The box section alloy frame is obviously pretty trick; although it wasn’t universally loved by all the factory riders. It was smaller, lighter, and more compact than the previous year’s model. The under bracing on the alloy swinging arm appears to vary from bike to bike on period photographs, almost as you would expect on hand-built works racers. On the same photographs the unusual fork top adjusters are plain to see, another strong clue to the bike’s factory team history.
Tony has been running Suzuki GSXR wheels in both the XR and the Mick Grant RG, simply to allow the use of readily available modern tyres, in keeping with his desire to see the bikes in action, but they are in the process of being replaced by Dymag, which look exactly like the originals in line.
Tony Salt goes to great pains to make sure no one can accuse him of trying to create yet another factory race bike. As he says, he has little need to, he owns two of Mick Grant’s factory Suzuki racers, the RG500 and Mick’s Superstock Championship winning GSXR750, both of which carry peerless provenance.
But when the evidence is as strong as it is with the Van Dulmen/Mamola bike he would be foolish not to dig deeper for conclusive evidence of the bike’s heritage. Sadly the factory XR45 motor is long gone, today replaced with a Mk 9 RG unit, but at least this allows Tony to dare run the bike.
During the 1983 Grand Prix season Randy Mamola had a very successful campaign, in fact he only failed to finish in one race all year. And as a consequence he was regularly photographed, and a couple of great shots in that season’s Motocourse have unravelled some of the mystery.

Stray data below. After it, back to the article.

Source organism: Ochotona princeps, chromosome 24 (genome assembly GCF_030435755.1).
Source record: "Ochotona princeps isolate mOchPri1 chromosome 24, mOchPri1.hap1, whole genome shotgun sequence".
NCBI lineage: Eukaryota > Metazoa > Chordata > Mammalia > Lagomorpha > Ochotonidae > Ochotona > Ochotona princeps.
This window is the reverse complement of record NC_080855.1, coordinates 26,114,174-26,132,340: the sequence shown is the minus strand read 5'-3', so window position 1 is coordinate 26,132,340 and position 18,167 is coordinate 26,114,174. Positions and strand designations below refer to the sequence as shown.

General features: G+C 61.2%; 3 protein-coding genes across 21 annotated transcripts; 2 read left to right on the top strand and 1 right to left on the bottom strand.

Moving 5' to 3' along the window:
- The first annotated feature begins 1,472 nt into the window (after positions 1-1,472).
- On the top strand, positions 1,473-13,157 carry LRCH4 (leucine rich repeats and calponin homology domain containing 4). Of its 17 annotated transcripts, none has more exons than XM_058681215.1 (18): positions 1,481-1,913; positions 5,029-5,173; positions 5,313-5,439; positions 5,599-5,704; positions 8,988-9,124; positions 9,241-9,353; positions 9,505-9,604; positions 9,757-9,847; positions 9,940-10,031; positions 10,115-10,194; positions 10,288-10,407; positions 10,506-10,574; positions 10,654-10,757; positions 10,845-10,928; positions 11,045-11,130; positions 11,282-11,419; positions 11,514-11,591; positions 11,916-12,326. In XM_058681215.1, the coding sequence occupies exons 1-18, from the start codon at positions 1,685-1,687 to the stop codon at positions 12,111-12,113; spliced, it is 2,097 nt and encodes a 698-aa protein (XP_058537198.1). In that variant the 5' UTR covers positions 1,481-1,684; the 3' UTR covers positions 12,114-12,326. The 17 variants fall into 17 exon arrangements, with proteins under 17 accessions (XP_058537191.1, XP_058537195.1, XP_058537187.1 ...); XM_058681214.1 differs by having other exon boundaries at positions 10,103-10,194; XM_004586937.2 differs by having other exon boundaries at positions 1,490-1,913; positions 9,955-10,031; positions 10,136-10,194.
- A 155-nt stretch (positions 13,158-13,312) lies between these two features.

Although Tony Salt was initially reluctant to use the other Suzuki four, the ex Sheene/Grant bike, he has a belief that race bikes only come alive when they are running, and more importantly circulating the track.
For this reason all the bikes in his rapidly expanding collection get a regular airing, in fact Mick Grant admits to enjoying riding the RG more now than when he had to use it in anger. Tony himself loves to gallop the GSXR750 Superstock bike, and had great fun on it during the 2007 season riding at Spa and Mallory Park. Running these old girls isn’t for the faint-hearted though. With the Suzuki RG motor regular maintenance is essential. And parts don’t come cheap. How do you fancy pistons at £110 each or carb rubbers at £78 each!
However, follow a few basic rules, stick rigidly to the maintenance schedule, and the fun far outweighs the cost. A full engine rebuild runs out at around £1,500, but keep the revs down to 10,000 and with luck on your side you have 1500 miles of parading to look forward to.
The riders: Randy Mamola